Rekindling The Theatre Experience
by Alex Billington
July 27, 2006
I recently came across a series of blog posts from Techdirt.com on the problem with movie theatres and attendance. And this has really got me thinking and devising in accordance to just how FirstShowing.net can really help build that experience.
FirstShowing.net, in its origin, has been out to really build up the movie-going experience. Simply in my own experiences at the theatre here, I've come to really resent how much of a drop the attendance has been and how movies like Superman Returns didn't sell out it's opening night at all. It's an intriguing dilemma and obviously (per the articles on Techdirt) the blame lies on the movie theatres themselves. They're "not advancing themselves" in the way they should be by redeveloping their business models and reworking their business strategies. Although I can't exactly step into a meeting with the executives of the movie chains myself and slap them around and convince them to implement a new strategy, we can do our best to help.
For those that don't know (and are just reading our news), FirstShowing.net runs opening night events in the theatre and gives away any number of items including full-size posters, free movie passes, and more. At the very base, this event is building hype and excitement for the movie, passing time while waiting for it begin, and getting people some free items that they want, including movie posters and movie passes. That right there is an increase in experience. But is it enough? What we're trying to do is really find the areas where the experience of going to the movies is lacking and fill those in. We want to make you really feel like you need to be at the FirstShowing.net showing of a movie because you're experience at the theatre will be that much better, that much more exciting, and maybe even make the movie more enjoyable.
I read another fantastic article from The New York Times on the theatre business and its attempts at improving itself and gaining more attendance. Although the article doesn't solve the problem and more so points out the issues in greater detail and various movie companies that are creating new ideas, the article is a fascinating read. It discusses various theatre chains that have developed ideas that are proving more successful and exactly what they're doing. It brings out the idea, again, that with the social aspect of "going to the movies," the theatre environment is key to an attendee's experience and therefore manipulating this to be more what the masses want is where they'll strive. This is one direction that will help the experience, but it's not where FirstShowing.net is focused.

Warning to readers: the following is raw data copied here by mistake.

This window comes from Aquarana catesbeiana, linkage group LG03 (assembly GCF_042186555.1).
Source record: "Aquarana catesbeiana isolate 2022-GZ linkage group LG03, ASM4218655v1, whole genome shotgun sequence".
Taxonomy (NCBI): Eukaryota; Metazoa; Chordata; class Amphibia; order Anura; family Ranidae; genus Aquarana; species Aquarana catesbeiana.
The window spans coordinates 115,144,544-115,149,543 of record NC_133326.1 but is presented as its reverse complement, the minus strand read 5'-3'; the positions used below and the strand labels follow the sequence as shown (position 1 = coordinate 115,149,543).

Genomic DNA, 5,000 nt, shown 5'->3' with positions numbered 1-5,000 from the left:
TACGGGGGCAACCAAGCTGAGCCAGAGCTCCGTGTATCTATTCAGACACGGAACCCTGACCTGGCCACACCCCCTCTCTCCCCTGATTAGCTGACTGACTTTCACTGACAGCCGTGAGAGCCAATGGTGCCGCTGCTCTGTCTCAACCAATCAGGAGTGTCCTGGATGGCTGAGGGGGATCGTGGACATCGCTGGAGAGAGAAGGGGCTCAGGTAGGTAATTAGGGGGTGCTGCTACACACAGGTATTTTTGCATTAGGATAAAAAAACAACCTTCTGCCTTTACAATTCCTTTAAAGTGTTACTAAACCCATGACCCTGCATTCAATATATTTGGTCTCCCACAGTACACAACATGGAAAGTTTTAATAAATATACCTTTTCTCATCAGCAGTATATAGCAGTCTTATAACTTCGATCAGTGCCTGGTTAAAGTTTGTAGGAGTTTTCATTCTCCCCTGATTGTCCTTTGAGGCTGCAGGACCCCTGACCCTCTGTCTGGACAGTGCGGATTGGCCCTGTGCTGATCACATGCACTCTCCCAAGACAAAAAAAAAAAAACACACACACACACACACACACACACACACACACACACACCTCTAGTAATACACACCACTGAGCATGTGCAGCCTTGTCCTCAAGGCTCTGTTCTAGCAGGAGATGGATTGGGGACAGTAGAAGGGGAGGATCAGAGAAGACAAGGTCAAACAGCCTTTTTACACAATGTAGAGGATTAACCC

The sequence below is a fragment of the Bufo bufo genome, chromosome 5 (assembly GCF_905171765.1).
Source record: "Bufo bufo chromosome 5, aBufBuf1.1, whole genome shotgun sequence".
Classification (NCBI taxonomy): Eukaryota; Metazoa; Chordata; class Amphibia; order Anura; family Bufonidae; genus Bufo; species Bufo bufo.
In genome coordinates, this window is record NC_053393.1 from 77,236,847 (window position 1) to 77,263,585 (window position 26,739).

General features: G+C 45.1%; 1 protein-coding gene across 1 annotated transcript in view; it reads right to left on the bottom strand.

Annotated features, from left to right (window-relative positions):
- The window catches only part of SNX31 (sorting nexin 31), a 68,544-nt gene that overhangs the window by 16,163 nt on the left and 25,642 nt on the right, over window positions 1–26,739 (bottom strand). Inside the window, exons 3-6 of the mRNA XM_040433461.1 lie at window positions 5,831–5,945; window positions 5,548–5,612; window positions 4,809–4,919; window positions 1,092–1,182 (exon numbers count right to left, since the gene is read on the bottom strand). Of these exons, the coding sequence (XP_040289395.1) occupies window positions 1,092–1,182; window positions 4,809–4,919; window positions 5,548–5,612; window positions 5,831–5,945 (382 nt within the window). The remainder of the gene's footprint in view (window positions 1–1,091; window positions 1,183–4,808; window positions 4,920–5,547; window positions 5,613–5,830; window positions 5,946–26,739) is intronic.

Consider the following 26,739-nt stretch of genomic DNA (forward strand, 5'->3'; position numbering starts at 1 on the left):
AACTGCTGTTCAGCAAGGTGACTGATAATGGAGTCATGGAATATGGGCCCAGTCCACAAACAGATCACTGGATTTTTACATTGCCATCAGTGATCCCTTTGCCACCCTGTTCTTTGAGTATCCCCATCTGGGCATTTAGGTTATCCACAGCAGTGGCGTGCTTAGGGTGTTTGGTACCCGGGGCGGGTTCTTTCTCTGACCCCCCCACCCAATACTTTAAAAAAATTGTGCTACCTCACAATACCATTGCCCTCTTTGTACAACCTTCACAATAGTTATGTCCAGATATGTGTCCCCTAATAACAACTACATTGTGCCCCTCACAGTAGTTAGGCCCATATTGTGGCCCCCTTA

What's unique about the FirstShowing.net movie experience is that we're connecting the actual movie, Hollywood and the entertainment together (hence our slogan) with the experience at the theatre. What has often been attempted so far is providing amenities, such as liquor and restaurants, intertwined together with watching the movie, that are entirely disconnected with the actual films themselves. Our increase in experience dwells rather largely on the fact that you may want to actually get a free copy of the movie poster for the movie you just saw, or answer some trivia for the movie you are about to see. Yes, it is necessary for those additional movie theatre amenities to be present for an enjoyable time, but actually building the connection between Hollywood and the movie goer in the theatre is what will make the experience that much greater.
One of the most interesting quotes from that NYTimes article was from Hamid Hashemi, president of a radical new movie theatre company called Muvico. "We're a product-driven business, and we don't have any control over the product, unfortunately." That's where we come into play. No, we don't have control of the product, but instead of averting the product entirely, we're connecting everyone directly to the product - right for all of them to enjoy. And right to where it needs to be for the theatre experience to be taken to the next level.
I invite you to leave a comment with your own impressions and opinions on this issue and just what and how we can try and "rekindle" that theatre experience.